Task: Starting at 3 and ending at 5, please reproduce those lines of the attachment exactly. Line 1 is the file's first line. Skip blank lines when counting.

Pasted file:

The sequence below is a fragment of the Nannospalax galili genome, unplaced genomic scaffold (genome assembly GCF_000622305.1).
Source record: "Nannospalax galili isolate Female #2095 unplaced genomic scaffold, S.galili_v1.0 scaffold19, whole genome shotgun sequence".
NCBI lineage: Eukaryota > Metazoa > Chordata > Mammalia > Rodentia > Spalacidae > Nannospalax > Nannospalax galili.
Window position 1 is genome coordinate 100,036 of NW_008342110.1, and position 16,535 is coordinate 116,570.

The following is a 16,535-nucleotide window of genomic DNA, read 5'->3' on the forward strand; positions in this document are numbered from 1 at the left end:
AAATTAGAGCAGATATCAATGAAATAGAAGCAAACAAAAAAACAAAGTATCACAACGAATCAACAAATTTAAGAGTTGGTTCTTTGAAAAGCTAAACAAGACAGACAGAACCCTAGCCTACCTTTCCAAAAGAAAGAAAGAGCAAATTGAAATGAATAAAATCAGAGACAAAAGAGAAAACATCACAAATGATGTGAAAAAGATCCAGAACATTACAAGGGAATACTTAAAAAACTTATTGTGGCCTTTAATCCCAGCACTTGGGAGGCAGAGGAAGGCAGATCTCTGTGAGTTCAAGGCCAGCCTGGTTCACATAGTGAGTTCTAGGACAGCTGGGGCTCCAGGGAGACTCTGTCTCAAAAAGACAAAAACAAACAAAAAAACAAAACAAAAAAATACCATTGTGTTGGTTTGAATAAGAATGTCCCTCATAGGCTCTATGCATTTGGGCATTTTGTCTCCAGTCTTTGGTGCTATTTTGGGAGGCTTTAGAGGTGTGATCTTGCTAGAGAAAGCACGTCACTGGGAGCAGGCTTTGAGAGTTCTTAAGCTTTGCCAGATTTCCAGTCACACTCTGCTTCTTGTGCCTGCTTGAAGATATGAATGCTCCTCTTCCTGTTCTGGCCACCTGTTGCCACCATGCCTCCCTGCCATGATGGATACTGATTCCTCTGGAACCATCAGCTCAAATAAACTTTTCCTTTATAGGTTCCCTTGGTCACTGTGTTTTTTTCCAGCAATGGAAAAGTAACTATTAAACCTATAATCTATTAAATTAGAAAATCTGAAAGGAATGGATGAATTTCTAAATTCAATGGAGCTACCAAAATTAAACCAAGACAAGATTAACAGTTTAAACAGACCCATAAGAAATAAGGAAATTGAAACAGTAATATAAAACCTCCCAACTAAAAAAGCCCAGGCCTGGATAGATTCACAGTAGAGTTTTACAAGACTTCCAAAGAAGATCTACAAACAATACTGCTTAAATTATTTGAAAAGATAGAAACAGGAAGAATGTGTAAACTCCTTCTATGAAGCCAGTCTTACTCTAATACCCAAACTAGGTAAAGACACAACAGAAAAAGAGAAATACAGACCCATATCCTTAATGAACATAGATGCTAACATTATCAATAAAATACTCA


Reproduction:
NCBI lineage: Eukaryota > Metazoa > Chordata > Mammalia > Rodentia > Spalacidae > Nannospalax > Nannospalax galili.
Window position 1 is genome coordinate 100,036 of NW_008342110.1, and position 16,535 is coordinate 116,570.

The following is a 16,535-nucleotide window of genomic DNA, read 5'->3' on the forward strand; positions in this document are numbered from 1 at the left end: